Judge Rollins drew a handgun from beneath his black robes, pointed the snub-nosed barrel at Jimmy Payne’s chest and said, “Who you pimping for, you low-life shyster?”
Payne gaped at the revolver.
This cannot be happening.
The judge gestured toward the stacks of hundred dollar bills on his desk. “C’mon, Payne. You’re not smart enough to dream this up on your own.”
They faced each other in the judge’s chambers, a tranquil place of leather-bound books and walnut wainscoting. Payne felt his knees wobble. “I swear, Judge. I just represent the defendant. Ramon Carollo.”
“Not like you to defend human traffickers. I remember the hell you raised when those wetbacks got barbecued in a trailer truck.”
“I like to call them ‘undocumented aliens.’”
“Why? They from Mars?”
The judge vaulted out of his high-backed chair. Quick for a big man. Silver hair swept straight back, like feathers on a snow goose. Shoulders as wide as a bookcase.
“Take off your clothes.”
“You heard me.”
“I swear I’m not wearing a wire. You can pat me down.”
Payne wasn’t sure he could. His joints seemed rusted shut.
With jerky motions, Payne kicked off his shoes, unhooked his belt, and dropped his trousers.
“You bring me nine stacks of hundred dollar bills, fifty to a stack.” Judge Rollins motioned toward the open briefcase on his desk and did the math in his head. “Forty-five thousand dollars.”
“That’s the offer,” Payne agreed.
“Odd amount. Like it was supposed to be fifty thousand, but some half-assed bagman skimmed five off the top.”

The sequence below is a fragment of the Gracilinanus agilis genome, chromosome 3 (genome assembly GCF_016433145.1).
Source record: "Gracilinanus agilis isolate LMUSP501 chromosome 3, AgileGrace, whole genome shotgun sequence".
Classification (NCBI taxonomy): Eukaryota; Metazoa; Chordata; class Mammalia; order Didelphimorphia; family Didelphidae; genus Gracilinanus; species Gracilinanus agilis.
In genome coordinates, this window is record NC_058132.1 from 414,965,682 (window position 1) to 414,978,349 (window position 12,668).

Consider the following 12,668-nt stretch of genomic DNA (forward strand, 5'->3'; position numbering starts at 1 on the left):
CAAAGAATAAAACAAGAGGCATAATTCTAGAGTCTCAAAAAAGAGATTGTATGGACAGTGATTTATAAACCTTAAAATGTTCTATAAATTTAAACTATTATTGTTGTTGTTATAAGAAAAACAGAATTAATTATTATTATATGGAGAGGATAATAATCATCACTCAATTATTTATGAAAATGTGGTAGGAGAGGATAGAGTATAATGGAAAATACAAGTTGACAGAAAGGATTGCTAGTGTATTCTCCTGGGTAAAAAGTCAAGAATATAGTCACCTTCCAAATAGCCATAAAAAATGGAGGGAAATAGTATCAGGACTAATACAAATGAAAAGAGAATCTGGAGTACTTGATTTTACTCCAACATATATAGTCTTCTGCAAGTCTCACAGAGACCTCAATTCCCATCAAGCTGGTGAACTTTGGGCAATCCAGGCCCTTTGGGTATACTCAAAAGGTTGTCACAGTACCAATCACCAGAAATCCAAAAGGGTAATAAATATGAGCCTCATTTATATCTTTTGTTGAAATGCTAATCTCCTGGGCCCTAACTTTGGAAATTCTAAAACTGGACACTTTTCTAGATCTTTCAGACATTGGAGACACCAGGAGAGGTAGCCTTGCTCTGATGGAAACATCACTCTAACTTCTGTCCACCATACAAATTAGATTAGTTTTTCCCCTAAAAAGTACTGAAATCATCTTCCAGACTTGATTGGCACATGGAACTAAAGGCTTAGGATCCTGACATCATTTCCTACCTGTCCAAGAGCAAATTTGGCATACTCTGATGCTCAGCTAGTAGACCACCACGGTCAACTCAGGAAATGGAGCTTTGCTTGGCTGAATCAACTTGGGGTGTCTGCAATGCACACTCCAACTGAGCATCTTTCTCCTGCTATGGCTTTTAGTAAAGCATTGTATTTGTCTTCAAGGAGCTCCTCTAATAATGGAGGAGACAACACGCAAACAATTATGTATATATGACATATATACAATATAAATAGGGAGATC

“No, Sir.” Payne lowered his tie slipped out of his shirt. “Forty-five is all I’ve got to spend.”
“No sale, shitbird.”
“I thought it was worth a shot, Your Honor. But let’s just forget the whole thing. I’ll put my pants on and--”
“Drop those undershorts, too.” The judge waved the gun like a king with a scepter.
Payne pulled down his red and white boxers with the Los Angeles Clippers’ logo. He preferred them to the Lakers’ purple and gold shorts, not for the colors, but because he favored underdogs.
“Now, turn around and spread your cheeks.”
“No way, Judge.”
At 37, Payne was in good shape. Flat stomach, decent chest, a sinewy runner’s body. He spun around and bent over. “Like I said, Your Honor, no wire.”
Judge Rollins gazed off. “I don’t know whether to shoot you or arrest you.”
Jimmy straightened up and turned around. “Just let me go, Judge. There’s a lot of good I can do out there.”
“Out where? You’re Jimmy Payne. Royal Payne. You cut corners. You represent undesirables. You piss people off.”
“Honestly, Judge. I’m gonna change my life.”